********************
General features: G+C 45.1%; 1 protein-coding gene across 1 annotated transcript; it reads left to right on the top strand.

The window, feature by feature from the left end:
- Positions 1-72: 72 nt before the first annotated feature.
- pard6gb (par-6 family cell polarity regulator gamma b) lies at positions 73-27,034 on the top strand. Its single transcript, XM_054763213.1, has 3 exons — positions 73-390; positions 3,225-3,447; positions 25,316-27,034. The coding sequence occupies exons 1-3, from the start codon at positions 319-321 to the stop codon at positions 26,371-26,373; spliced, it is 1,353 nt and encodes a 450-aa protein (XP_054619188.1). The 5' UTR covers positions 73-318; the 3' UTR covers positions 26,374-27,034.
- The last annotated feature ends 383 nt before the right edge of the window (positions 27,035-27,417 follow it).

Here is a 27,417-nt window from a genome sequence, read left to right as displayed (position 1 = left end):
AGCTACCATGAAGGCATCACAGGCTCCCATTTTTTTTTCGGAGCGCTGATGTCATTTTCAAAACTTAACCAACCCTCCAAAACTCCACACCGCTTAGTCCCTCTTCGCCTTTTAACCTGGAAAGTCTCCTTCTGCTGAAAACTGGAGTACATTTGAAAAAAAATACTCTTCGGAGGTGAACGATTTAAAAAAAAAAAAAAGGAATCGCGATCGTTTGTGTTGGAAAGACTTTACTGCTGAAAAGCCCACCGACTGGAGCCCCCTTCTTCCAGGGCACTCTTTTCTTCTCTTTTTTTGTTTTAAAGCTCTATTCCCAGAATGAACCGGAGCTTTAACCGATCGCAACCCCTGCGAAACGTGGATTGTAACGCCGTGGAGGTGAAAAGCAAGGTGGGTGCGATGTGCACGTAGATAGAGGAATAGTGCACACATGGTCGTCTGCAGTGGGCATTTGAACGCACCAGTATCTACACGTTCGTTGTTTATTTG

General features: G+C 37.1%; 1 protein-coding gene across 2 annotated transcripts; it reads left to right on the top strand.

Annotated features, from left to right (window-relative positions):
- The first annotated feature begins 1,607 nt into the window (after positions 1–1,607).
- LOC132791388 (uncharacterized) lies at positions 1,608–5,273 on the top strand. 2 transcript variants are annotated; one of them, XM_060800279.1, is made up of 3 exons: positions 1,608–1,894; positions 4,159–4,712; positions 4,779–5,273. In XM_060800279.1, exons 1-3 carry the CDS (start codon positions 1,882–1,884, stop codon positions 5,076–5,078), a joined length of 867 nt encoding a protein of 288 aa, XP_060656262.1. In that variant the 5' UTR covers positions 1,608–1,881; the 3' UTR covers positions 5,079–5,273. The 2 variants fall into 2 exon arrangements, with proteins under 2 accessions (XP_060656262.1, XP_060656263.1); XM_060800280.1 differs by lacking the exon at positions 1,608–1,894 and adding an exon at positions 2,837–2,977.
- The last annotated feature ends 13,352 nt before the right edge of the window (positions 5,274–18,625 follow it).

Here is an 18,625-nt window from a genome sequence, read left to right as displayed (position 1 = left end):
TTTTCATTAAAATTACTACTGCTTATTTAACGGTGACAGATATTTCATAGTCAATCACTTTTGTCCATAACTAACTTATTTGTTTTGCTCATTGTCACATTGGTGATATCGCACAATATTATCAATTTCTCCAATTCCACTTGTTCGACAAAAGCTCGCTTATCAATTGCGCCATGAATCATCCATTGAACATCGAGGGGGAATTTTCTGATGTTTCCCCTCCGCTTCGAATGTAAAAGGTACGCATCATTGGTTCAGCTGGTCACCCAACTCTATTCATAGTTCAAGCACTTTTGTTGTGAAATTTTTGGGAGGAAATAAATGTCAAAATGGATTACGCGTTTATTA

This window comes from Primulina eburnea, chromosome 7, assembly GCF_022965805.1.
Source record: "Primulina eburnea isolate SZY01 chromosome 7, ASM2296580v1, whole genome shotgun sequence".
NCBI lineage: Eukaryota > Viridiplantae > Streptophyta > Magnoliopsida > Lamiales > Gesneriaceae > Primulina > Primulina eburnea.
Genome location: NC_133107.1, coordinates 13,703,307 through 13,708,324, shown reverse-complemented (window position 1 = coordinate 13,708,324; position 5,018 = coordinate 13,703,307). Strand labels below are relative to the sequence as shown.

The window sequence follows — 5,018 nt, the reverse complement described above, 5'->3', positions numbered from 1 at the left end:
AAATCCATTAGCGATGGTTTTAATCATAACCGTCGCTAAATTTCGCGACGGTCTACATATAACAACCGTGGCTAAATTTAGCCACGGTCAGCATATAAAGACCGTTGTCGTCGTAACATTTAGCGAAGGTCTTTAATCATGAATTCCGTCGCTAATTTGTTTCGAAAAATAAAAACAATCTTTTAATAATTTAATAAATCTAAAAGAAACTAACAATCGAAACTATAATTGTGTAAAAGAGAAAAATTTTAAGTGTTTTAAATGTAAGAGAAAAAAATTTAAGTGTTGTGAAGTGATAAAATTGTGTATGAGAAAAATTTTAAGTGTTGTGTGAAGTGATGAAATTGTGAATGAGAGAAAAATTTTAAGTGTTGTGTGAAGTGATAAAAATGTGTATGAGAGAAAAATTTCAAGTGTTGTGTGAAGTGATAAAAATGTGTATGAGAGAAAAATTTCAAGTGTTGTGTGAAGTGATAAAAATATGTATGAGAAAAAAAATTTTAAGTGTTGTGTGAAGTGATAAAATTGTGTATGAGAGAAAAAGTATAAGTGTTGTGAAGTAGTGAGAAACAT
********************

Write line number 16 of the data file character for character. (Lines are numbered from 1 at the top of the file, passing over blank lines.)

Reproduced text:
Source record: "Primulina eburnea isolate SZY01 chromosome 7, ASM2296580v1, whole genome shotgun sequence".